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After Portugal, Spain is second in exerting the most influence over the traditional bars and botequins of Rio. Even though the number of immigrants from Spain is less than that of Germany or Italy, the Spanish, like the Portuguese, took over much of the popular commerce in the city at the end of 19th century and the first half of the 20th.

It’s no wonder, then, that so much of carioca gastronomy these days shows the imprint of the Spanish kitchen. Even botequins – humble bars that serve cheap, tasty snacks – that aren’t straight-up Spanish might serve the tortilla-like fritadas, made with eggs, ham, cheese and, very often, sardines or tuna, as well as huge sandwiches, similar to bocadillos, filled with salami, ham, meat and cheese in various combinations.

Unsurprisingly, the place many people consider the best sandwich bar in Rio is the famous Cervantes (Rua Barata 7, telephone: +55 21 2275 6147), in Copacabana. The bar that carries the name of one of the most important Spanish writers of all times is a symbol of Spanish pride in the popular gastronomy of the city.

Cosmopolita, photo by Vinicius CamizaBut Cervantes has become so famous that it’s practically an official tourist attraction and not considered a botequim any more. There are plenty of other bars that are not as famous – some are even obscure – and that are definitely worth a visit. These are a few of our favorites.

Mr. Juan’s establishment is one of the most traditional among those of the Spanish school. In the old days, back when Rio was the capital, important political figures would frequent this bar. One of them, Oswaldo Aranha, was the minister of foreign affairs during World War II. Nearly every day, Aranha asked the cook to prepare a tender cut of beef with rice, potatoes, toasted manioc flour and lots of garlic – a dish that became known as “Filé à Oswaldo Aranha.” It’s now one of the most popular in carioca gastronomy and is well known all over the country.

Squid and broccoli rice, photo by Vinicius CamizaCasa Villarino
In 1953, two Spanish friends opened this botequim in the heart of the city. Another pair of friends made it famous, however: It was at Casa Villarino that Vinicius de Moraes and Tom Jobim first met. The most popular music partners in Brazilian history – they wrote “The Girl from Ipanema” together – would sit at their regular table to talk about compositions, accompanied by copious amounts of Scotch whisky and peanuts. Villarino is also immensely popular because of the tapas it serves, such as plates of thinly sliced ham, salami, bread and canned seafood. We also recommend lunch here, featuring that particularly Iberian dish of grilled octopus with rice and broccoli.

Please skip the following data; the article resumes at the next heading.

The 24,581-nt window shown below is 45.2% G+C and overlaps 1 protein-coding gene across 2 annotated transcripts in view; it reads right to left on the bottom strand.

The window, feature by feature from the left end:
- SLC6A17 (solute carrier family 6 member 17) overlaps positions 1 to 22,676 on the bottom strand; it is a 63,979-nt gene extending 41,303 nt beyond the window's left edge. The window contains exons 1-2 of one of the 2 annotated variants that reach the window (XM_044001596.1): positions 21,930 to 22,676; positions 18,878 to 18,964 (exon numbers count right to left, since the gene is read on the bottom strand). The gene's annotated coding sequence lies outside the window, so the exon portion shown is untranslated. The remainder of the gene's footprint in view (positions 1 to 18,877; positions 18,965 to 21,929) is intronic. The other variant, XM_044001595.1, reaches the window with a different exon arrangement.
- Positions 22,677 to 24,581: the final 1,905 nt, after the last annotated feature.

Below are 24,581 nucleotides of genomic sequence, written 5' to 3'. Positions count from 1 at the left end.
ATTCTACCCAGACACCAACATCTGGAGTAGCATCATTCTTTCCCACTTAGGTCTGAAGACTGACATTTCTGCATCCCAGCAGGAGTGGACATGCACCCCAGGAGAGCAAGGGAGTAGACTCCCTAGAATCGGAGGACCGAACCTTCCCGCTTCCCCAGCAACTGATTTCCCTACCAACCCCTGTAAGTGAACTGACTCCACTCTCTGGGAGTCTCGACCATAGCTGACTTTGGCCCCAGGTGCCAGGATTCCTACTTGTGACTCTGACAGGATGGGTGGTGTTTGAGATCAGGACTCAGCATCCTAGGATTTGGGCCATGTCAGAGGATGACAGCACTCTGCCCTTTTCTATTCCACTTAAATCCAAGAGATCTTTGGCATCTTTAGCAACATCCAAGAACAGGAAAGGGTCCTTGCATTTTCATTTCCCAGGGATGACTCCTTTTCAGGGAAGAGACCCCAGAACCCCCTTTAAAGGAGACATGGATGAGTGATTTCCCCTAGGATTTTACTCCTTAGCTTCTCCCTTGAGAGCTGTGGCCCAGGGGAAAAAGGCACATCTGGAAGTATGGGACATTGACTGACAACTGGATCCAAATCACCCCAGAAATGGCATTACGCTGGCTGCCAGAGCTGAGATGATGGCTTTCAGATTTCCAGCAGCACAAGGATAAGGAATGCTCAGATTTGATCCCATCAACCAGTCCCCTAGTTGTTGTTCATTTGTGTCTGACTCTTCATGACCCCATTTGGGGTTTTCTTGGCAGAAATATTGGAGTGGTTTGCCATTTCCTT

Gracioso's bar, photo by Lianne MiltonGracioso
Fifty years ago, two Spanish immigrant friends took charge of an old bar called Gaiato da Veiga and rechristened it Gracioso. Since then, it has become the best botequim in Região Portuária, the neighborhood located near the old harbor. Nowadays, Gracioso is run by Tino Iglesias, the son of one of the founders, and is known particularly for its cachaça, or sugarcane liquor, terrific bolinhos de abóbora com carne seca (little fried balls filled with pumpkin and dried meat) and wonderful Spanish-inspired dishes. The “Filé a Gracioso” is one of the most delicious meat dishes you’ll ever find in a botequin.

Two years ago, a serious fire almost destroyed the bar, but the place reopened at the beginning of 2014, totally refurbished and without losing any of its traditional Spanish ambience.

(top photos by Vinicius Camiza; above photo by Lianne Milton)
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